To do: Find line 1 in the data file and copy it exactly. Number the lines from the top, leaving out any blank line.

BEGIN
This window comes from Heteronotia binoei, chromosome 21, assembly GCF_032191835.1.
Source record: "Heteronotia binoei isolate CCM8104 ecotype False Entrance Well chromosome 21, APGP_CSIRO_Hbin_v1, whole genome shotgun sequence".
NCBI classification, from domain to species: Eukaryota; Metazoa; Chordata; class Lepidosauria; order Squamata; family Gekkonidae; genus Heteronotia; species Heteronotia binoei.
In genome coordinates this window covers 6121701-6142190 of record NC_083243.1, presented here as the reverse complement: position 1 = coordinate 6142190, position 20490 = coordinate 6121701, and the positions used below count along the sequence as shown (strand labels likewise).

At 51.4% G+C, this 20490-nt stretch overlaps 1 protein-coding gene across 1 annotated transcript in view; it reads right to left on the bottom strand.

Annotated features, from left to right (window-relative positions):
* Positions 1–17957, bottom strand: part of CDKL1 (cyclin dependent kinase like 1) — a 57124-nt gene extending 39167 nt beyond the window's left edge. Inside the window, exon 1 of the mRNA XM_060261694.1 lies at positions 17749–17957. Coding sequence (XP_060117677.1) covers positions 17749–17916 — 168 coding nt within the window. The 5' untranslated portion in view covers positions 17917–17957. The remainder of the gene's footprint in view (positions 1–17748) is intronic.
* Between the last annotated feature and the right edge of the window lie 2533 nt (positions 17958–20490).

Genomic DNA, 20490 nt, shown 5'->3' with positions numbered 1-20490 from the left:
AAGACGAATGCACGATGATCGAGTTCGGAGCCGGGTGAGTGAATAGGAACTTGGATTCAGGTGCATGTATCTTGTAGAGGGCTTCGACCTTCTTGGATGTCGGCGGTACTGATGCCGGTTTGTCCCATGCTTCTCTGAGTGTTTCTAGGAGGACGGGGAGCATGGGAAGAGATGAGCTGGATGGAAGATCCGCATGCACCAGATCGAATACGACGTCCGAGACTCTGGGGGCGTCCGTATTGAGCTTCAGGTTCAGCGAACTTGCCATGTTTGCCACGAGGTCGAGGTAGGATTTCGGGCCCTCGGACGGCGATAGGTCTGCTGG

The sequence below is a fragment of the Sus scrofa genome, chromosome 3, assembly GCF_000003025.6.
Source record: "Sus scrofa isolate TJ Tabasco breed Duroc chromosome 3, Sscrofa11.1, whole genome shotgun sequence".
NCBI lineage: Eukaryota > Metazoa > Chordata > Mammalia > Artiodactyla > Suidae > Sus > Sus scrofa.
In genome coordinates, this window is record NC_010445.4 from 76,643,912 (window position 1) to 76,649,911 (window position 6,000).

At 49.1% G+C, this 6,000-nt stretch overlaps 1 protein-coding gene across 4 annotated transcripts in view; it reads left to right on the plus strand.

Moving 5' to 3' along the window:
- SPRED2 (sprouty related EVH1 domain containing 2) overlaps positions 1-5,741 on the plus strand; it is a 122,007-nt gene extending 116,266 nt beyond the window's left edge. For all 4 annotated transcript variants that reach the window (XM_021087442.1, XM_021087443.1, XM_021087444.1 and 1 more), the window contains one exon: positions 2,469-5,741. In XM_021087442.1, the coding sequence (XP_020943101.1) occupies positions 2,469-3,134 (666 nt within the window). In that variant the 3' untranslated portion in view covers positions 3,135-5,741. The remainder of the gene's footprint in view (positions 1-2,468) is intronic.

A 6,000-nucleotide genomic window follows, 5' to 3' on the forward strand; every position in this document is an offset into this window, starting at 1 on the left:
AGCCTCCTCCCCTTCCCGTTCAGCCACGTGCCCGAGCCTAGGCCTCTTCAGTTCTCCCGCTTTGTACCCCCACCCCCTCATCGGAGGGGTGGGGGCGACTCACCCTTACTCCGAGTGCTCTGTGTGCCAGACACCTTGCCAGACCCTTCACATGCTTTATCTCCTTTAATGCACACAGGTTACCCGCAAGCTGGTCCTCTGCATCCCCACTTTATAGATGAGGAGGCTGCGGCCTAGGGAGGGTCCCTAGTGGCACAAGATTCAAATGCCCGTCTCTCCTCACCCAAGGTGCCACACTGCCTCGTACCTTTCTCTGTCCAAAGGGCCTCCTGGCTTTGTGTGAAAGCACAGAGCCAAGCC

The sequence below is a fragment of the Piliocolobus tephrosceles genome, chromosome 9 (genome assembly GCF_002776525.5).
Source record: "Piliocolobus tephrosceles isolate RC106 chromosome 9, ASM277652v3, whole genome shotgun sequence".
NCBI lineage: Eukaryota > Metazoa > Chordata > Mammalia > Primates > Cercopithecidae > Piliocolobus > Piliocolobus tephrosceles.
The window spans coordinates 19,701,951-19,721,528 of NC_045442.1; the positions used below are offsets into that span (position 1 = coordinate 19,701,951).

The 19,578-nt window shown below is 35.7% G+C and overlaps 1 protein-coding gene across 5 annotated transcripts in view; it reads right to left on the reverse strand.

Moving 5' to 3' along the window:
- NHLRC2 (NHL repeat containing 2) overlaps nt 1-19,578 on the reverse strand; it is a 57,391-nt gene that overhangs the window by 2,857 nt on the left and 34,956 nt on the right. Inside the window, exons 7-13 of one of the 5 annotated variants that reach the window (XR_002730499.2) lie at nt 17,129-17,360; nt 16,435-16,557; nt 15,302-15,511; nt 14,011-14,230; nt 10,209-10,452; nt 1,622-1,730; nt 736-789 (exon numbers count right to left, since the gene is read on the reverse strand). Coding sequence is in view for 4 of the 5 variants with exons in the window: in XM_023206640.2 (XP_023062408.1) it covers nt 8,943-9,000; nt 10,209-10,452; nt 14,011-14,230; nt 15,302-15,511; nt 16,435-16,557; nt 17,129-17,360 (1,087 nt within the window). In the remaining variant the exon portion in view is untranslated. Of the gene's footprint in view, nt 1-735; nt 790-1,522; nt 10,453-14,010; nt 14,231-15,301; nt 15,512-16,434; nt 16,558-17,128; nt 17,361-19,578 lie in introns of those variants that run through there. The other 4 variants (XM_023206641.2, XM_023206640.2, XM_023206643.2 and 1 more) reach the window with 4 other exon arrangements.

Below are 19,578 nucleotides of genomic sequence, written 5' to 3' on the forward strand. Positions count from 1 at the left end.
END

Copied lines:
This window comes from Heteronotia binoei, chromosome 21, assembly GCF_032191835.1.